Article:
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reply to post by dontreally
 


I would support the latter view as well. Isn't expecting God to do something that is completely within your power to do, tempting God? If you have to build a house and you have all the materials and the ability to do it, wouldn't it be blasphemous to look up and say, "whenever you're ready"? I'm not a huge fan of Maimonides, because of his more rationalistic and secularist views, but I can agree with him on this.



posted on Jan, 28 2011 @ 12:54 AM
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reply to post by kallisti36
 


Maimonides wasnt a secularist. He did incorporate aristolian thought into his philosophy but he wasnt by any means, as many people imagine him to be, a "materialist".

Maimonides quite often makes reference to the 'kabbalah', but at the same time harshly criticizes mysticism - which of course is referring to the alchemy and neo-platonism that was popular in his time, which in itself was the offspring of ancient greek/babylonian and egyptian pagan theology.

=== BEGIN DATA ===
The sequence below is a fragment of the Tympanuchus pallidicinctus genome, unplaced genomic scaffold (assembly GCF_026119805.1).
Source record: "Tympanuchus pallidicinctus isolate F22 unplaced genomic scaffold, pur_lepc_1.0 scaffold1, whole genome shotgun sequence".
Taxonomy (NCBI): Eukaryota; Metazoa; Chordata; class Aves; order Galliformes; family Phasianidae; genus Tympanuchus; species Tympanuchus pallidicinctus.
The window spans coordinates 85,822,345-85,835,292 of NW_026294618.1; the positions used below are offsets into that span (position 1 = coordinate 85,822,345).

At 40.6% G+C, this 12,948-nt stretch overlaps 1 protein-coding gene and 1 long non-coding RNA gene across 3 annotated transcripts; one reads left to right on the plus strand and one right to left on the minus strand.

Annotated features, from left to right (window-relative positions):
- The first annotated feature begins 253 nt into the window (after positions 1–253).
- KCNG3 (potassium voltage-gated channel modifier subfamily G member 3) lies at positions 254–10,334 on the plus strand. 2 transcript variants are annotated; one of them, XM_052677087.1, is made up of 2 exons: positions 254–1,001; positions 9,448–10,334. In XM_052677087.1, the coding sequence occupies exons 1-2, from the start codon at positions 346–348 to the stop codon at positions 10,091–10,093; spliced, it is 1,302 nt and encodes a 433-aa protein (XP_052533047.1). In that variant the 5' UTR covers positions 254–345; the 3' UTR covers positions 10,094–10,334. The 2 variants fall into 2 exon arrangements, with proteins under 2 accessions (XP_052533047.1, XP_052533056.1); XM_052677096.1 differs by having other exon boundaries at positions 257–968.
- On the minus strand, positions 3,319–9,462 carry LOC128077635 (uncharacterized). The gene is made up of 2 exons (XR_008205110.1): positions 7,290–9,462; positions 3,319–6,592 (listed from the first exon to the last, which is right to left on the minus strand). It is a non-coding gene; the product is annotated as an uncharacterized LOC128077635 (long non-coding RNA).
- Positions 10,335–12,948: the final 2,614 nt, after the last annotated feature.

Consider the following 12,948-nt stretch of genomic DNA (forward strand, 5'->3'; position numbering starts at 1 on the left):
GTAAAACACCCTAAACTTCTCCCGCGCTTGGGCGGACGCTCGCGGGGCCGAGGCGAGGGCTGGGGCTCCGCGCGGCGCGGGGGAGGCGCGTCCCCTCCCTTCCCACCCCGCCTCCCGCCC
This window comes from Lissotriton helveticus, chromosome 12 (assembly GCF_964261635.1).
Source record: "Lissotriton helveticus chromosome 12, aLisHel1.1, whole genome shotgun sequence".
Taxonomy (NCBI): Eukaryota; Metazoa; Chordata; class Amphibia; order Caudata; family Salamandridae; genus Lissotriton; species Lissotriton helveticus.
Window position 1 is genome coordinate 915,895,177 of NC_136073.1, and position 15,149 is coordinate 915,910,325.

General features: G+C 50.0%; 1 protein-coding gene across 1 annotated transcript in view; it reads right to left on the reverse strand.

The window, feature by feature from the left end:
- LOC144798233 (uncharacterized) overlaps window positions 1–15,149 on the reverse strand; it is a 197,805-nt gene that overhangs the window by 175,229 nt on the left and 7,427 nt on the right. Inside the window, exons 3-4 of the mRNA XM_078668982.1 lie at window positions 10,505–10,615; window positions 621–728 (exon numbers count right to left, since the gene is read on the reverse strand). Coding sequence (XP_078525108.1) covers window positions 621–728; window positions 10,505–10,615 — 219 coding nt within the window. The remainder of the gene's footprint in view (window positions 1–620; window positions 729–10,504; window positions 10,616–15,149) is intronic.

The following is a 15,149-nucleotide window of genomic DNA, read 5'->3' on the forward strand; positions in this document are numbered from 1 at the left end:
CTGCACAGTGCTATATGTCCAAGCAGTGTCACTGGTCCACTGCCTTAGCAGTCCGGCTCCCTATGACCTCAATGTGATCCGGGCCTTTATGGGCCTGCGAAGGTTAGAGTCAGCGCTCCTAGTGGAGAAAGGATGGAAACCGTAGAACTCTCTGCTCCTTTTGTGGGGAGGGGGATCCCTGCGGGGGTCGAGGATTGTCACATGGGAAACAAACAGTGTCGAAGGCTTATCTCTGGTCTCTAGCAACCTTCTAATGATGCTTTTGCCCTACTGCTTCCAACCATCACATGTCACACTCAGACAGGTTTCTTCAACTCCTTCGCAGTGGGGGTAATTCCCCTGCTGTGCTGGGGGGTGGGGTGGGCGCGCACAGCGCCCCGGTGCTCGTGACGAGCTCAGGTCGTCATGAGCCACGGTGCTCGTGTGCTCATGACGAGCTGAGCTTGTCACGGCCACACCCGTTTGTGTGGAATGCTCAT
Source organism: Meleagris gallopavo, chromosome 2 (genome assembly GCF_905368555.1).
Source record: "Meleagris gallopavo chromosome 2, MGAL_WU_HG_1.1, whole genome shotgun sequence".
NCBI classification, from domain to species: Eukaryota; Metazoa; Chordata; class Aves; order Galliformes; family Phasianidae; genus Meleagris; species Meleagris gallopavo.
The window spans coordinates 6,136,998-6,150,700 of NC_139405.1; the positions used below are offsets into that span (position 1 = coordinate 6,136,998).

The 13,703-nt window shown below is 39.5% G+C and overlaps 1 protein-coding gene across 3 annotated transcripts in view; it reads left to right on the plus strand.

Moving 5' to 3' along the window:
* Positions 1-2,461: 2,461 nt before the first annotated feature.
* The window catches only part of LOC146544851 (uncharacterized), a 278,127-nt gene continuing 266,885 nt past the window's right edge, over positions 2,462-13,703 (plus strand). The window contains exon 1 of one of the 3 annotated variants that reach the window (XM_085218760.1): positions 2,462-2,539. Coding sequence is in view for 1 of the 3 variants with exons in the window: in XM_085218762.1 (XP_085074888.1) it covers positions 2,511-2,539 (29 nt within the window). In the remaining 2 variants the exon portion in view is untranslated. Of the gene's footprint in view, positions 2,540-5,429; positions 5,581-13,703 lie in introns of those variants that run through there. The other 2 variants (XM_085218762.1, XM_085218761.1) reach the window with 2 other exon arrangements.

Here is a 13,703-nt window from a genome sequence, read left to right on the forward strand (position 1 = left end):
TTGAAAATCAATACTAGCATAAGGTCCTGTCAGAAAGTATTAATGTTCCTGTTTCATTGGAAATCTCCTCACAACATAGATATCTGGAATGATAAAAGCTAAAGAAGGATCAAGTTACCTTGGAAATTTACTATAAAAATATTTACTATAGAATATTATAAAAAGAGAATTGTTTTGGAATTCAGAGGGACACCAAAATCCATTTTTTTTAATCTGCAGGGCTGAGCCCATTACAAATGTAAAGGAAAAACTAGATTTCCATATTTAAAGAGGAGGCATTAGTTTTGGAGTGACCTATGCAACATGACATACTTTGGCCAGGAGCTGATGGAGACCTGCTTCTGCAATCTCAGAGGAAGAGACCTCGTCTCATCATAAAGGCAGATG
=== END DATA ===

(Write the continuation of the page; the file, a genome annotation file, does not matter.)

Theres a difference between Jewish esoteric thought, which distinguishes kabbalah from pagan mysticism, which is entirely irrational.

Also, as for the Temple, that can be related to that story of the guy who was lost at sea and a bunch of different solutions were presented to him in a "natural" way, which nonethless were miracles and gifts from G-d.

Its a Jewish axiom that G-d creates windows, but it takes man to open them. He gives us the resources - both physical and spiritual, and than we do it, with faith and trust in its succesful completion. This is how G-d will help man build the Temple. He is the source - of inspiration and strength. He works through man. but it takes man to realize it.